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Going in to bat for Māori cousins

Friday 15 May 2020 | Written by Katrina Lintonbon | Published in Small World

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Going in to bat for Māori cousins
National list-MP Alfred Ngaro plays cricket during a visit to Rarotonga with former New Zealand Prime Minister Bill English. RASHNEEL KUMAR 17061380

New Zealand National Party List-MP Alfred Ngaro said a lot of people are confused about why a Cook Islander has jumped to the defence of New Zealand Maori in regards to their rights to hold tangihana (funerals) on marae to grieve for their loved ones.

A powerful speech delivered by Ngaro at the third reading of legislation passed on Tuesday has caused a stir among New Zealand Maori, who applauded Ngaro and said he was doing the job of New Zealand Maori MPs who should have voted against it.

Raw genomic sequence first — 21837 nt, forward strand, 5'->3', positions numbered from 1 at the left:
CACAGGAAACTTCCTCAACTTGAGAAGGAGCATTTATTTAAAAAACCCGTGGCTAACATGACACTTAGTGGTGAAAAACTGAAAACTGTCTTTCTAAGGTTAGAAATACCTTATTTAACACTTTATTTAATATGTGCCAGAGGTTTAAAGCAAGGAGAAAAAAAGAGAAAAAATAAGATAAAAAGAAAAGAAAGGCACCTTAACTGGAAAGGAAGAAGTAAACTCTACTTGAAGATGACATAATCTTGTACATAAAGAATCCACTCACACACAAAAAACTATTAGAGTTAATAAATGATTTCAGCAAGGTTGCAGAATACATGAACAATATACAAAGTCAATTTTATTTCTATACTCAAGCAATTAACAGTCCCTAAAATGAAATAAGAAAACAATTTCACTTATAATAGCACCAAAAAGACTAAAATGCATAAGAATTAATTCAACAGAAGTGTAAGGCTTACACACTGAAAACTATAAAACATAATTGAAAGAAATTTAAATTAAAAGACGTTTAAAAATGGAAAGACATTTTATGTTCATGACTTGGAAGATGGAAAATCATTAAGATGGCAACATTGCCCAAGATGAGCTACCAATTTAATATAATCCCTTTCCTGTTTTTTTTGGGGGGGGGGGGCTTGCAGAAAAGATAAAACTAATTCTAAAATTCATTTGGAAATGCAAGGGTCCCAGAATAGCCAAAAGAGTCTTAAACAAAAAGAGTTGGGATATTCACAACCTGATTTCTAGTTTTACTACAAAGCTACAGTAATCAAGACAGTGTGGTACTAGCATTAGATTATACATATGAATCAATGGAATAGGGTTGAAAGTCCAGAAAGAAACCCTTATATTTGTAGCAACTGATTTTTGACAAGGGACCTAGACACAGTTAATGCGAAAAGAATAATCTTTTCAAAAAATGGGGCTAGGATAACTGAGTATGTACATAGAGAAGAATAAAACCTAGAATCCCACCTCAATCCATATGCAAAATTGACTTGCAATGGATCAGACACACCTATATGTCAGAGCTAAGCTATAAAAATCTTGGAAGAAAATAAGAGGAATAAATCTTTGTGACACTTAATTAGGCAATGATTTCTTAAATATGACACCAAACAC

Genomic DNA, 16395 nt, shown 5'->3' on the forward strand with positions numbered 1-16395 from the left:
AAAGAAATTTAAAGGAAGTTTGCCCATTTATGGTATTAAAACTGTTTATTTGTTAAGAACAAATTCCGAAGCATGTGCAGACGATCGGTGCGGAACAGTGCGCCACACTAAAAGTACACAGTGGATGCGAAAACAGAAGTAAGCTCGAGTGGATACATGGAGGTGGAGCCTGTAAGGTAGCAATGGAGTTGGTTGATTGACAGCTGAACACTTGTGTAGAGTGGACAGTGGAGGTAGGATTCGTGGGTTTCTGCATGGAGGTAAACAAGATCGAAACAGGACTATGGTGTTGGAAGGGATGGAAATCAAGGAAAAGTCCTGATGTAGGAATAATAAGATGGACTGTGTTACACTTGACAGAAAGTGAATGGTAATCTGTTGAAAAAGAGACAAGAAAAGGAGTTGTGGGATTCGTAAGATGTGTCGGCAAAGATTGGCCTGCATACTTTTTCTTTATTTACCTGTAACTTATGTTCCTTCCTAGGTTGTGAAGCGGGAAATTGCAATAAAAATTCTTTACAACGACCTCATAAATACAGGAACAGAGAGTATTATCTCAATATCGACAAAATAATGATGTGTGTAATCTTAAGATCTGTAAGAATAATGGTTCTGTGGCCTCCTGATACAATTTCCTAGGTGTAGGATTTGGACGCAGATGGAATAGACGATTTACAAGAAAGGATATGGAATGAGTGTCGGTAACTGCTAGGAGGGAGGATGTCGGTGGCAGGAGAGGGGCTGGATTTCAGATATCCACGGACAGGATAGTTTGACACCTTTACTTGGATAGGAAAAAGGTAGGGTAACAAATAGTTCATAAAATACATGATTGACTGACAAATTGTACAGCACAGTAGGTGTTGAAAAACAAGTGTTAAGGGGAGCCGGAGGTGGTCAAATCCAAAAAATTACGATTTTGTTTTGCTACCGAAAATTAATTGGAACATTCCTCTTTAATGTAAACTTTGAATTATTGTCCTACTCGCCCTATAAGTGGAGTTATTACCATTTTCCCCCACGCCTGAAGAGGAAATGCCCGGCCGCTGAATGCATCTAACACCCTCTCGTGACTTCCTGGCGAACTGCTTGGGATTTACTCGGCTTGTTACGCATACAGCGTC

Ngaro said the Covid-19 Public Health Response Bill was one step too far and was disrespectful to the people of Aotearoa New Zealand, who had in good will surrendered their freedoms for the sake of the nation in defence of this imminent threat of death from the pandemic.

“We have done this in times of war and so the nation’s DNA know the drill. What this bill was asking of us was to give the government permission to take our freedoms away and let the state have control,” he said.

Ngaro took particular exception to clauses 18 and 20 of the Bill where the Director General may authorise a suitable qualified and trained person to carry out the functions and powers of an enforcement officer under the act.

Clause 20 gives powers of entry where an enforcement officer may enter, without a warrant, any land, building, craft, vehicle, place, if they have reasonable grounds to believe that a person is failing to comply.

Marae were included in this clause but the New Zealand Government then backtracked and allowed for up to 50 people to attend funerals or tangihanga at marae if strict public health measures were in place.

Ngaro has since received hundreds of messages thanking him for taking a stand for Maori.

“Some even said “great speech” but that won’t make me vote for National,” he said.

“So I spoke out not because it was the political thing to do but because it was the right thing to do.”